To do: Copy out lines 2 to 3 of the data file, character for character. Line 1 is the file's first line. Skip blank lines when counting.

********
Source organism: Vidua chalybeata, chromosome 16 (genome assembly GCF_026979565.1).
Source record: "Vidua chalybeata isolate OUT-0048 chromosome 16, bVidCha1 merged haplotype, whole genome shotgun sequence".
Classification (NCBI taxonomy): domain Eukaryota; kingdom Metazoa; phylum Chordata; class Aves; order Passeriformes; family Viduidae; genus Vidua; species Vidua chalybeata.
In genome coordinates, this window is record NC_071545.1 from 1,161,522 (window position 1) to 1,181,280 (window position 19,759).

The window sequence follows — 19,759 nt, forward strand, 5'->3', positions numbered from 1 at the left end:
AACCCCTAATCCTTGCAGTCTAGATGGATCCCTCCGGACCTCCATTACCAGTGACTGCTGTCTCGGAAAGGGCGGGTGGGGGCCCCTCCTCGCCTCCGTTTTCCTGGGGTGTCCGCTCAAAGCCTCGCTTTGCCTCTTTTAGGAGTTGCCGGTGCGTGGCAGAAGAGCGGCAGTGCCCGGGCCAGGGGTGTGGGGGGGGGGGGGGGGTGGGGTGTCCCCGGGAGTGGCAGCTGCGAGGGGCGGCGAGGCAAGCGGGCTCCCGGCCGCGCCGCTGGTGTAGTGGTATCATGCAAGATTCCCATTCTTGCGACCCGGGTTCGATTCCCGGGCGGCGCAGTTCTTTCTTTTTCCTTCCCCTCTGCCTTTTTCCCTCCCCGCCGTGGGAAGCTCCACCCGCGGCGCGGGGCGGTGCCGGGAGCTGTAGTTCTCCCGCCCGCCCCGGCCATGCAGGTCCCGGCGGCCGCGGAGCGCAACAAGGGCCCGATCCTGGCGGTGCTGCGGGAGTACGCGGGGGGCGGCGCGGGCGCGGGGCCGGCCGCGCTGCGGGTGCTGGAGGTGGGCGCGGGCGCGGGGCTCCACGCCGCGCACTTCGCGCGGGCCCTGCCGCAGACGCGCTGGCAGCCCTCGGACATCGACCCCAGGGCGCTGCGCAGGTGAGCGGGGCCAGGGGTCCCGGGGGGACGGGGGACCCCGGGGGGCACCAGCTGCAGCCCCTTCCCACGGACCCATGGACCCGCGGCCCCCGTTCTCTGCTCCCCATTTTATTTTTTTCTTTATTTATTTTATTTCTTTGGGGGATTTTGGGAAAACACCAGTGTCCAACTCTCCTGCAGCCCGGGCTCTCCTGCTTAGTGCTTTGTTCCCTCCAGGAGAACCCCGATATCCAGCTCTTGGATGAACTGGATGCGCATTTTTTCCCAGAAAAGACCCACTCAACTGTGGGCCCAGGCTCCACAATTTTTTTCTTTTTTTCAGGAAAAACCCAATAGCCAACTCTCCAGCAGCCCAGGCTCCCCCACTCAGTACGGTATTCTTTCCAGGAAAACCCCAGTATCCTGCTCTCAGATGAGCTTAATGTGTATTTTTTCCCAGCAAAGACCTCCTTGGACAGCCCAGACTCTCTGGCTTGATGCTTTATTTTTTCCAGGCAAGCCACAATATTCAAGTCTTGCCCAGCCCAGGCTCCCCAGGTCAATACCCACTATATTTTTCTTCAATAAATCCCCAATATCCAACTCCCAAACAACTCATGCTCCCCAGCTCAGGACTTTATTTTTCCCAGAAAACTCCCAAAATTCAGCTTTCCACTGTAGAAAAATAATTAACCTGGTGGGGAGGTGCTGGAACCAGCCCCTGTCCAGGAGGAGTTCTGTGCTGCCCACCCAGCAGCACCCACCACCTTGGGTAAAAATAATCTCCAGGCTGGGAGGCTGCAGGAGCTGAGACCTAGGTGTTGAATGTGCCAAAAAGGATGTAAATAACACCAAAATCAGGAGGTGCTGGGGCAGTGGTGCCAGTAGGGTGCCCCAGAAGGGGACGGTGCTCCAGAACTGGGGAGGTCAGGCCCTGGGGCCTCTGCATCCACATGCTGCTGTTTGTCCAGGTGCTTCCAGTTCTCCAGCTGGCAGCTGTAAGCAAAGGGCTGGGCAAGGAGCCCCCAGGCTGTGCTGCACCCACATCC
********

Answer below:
Source record: "Vidua chalybeata isolate OUT-0048 chromosome 16, bVidCha1 merged haplotype, whole genome shotgun sequence".
Classification (NCBI taxonomy): domain Eukaryota; kingdom Metazoa; phylum Chordata; class Aves; order Passeriformes; family Viduidae; genus Vidua; species Vidua chalybeata.